I have an attribute table that shows how many buildings were built in what decade. The columns show the percentages for every 10 year (1939, 1940, 1950, 1960, 1970, 1980, 1990,2000, 2010) step for every polygon.

This is what it looks like:


Now I need to find out in which of the columns the maximum distribution lies. In the end, I'm supposed to have a choropleth map that shows the main decade it was built in. Does that make any sense?

I've already tried working with the styles but for the categorized settings you can always just choose one column but I need 9. Any tips?

  • 1
    Have you had a look at the max-function in the field calculator (which can also be use as a base for classification)?
    – Erik
    Commented Jul 12, 2019 at 9:50

4 Answers 4


Another method is to add a new column, "Year Constructed," using a conditional expression like this:

 when "P1939" = max("P1939", "P1940", "P1950", "P1960", "P1970", "P1980", "P1990", "P2000", "P2010") then 1939
 when "P1940" = max("P1939", "P1940", "P1950", "P1960", "P1970", "P1980", "P1990", "P2000", "P2010") then 1940
 when "P1950" = max("P1939", "P1940", "P1950", "P1960", "P1970", "P1980", "P1990", "P2000", "P2010") then 1950
 when "P1960" = max("P1939", "P1940", "P1950", "P1960", "P1970", "P1980", "P1990", "P2000", "P2010") then 1960
 when "P1970" = max("P1939", "P1940", "P1950", "P1960", "P1970", "P1980", "P1990", "P2000", "P2010") then 1970
 when "P1980" = max("P1939", "P1940", "P1950", "P1960", "P1970", "P1980", "P1990", "P2000", "P2010") then 1980
 when "P1990" = max("P1939", "P1940", "P1950", "P1960", "P1970", "P1980", "P1990", "P2000", "P2010") then 1990
 when "P2000" = max("P1939", "P1940", "P1950", "P1960", "P1970", "P1980", "P1990", "P2000", "P2010") then 2000
 when "P2010" = max("P1939", "P1940", "P1950", "P1960", "P1970", "P1980", "P1990", "P2000", "P2010") then 2010
 else 0

Apply a categorized style using the new "Year Constructed" column.


Here's an alternative method using rule-based styling.

  1. Set up a graduated style with 9 classes with your desired color ramp. Choose the color ramp carefully, because if you want won't be able to change this later. It doesn't matter what field or expression you use for "column", because you're going to change that in step 3. The entire point of this step is to establish the color gradient.

    enter image description here

  2. Change the style from "graduated" to "rule-based." The 9 graduated classes will be automatically converted to rules.

  3. Change the label of the first rule to "Constructed in 1939", and change the filter expression to this:

    "P1939" = max("P1939", "P1940", "P1950", "P1960", "P1970", "P1980", "P1990", "P2000", "P2010")
  4. Repeat for all the rules, changing "P1939" to "P1940," "P1950," and so on.

    enter image description here

Note: There's no way to apply a color ramp to an existing set of rules. If you want to change the symbol colors later, you have to change the color for each rule, one at at a time.

  • Thanks a lot! This was an easy and quick solution to my problem!
    – Darleen
    Commented Jul 15, 2019 at 7:49

This is possible, but the expression needed to compute it is a bit convoluted. I will explain below.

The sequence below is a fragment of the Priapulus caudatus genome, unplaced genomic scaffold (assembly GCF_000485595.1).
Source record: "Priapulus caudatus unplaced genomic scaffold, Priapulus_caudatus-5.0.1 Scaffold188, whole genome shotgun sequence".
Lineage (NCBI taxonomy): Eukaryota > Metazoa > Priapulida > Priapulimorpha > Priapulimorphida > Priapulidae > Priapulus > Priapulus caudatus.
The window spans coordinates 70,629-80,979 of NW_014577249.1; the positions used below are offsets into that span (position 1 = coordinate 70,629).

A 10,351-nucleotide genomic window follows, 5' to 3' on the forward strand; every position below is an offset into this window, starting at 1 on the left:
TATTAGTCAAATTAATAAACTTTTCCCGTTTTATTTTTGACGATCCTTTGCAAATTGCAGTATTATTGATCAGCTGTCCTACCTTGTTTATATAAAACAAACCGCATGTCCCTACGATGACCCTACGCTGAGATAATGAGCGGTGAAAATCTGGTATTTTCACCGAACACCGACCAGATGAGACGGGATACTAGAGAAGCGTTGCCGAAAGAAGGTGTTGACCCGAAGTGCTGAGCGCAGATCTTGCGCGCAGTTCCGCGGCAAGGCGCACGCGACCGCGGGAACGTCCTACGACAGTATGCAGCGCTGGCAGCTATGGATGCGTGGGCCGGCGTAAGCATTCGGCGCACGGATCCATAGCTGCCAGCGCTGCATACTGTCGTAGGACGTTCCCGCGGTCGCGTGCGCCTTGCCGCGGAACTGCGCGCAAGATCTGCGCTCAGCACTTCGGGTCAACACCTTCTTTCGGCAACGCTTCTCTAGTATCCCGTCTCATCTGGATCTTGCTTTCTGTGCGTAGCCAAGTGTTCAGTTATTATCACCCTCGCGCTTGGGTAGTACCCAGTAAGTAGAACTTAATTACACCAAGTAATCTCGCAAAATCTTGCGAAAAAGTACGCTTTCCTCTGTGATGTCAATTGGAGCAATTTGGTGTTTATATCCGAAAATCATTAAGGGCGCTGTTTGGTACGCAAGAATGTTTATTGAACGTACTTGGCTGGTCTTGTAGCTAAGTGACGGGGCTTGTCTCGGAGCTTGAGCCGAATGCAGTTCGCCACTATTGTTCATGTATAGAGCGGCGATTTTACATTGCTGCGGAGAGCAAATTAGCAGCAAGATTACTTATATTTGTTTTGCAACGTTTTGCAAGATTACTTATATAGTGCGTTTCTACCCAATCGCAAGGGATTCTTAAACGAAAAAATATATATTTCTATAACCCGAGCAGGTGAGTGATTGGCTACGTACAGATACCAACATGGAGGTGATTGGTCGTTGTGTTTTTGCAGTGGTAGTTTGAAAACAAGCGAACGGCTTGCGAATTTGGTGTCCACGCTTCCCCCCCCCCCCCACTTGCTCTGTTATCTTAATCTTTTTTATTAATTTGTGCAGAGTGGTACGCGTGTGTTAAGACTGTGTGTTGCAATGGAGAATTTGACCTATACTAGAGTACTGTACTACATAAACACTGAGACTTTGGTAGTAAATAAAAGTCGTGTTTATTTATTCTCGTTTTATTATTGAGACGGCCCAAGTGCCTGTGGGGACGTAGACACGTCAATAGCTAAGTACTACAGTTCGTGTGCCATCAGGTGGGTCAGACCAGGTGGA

Your task is to find the column name which has the highest value for every feature. If the highest value is in P1940 column, your answer is 1940, if the highest value is in P1980, your answer is 1980 and so on.

You can do this using array functions in QGIS. We are using array_sort() function here, which is available in QGIS 3.6 onwards only.

Here's the algorithm

  1. Create an array of all the values from relevant columns.

    array("P1940", "P1950", "P1960", "P1970", "P1980", "P2000", "P2010")

This will get us an array like [0, 10, 20, 40, 10, 0, 0]

  1. Sort the array and find the last value. This will be the highest value.

    array_last(array_sort(array("P1940", "P1950", "P1960", "P1970", "P1980", "P2000", "P2010")))

    This will be the value 40.

  2. Lookup the index of this highest value in the original array.

    array_find(array("P1940", "P1950", "P1960", "P1970", "P1980", "P2000", "P2010"), array_last(array_sort(array("P1940", "P1950", "P1960", "P1970", "P1980", "P2000", "P2010"))))

    This will be 3. As index counting starts from 0, and the highest value is in the 4th place, so we get 3.

  3. Lookup the index from a list of years in the same order as the original array.

    array_get(array(1940, 1950, 1960, 1970, 1980, 1990, 2000, 2010), array_find(array("P1940", "P1950", "P1960", "P1970", "P1980", "P2000", "P2010"), array_last(array_sort(array("P1940", "P1950", "P1960", "P1970", "P1980", "P2000", "P2010")))))

    This will be the value 1970.

The expression looks complex as we are repeating a lot of code as we can declare and use variables.

In your case, just create a new virtual field with the expression in Step 4 and you should see the correct values for each row that you can use for styling.


Hi using a tool like Miller https://github.com/johnkerl/miller starting from this example input file


and running

mlr --csv merge-fields -a max -r "^[a-z]" -o value -k  then put '
  for (key, value in $*) {
    if (value == $value_max && key != "value_max") {
' input.csv

You will have in output the max value by row, the field name in which you have the max by row, the value of the field name in which you have the max by row:


This is a pretty print version

| p1940 | p1950 | p1960 | p1970 | value_max | fieldName | valueField |
| 436   | 490   | 446   | 195   | 490       | p1950     | 1950       |
| 526   | 320   | 963   | 780   | 963       | p1960     | 1960       |
| 220   | 888   | 705   | 831   | 888       | p1950     | 1950       |

Could it be useful to your goal?

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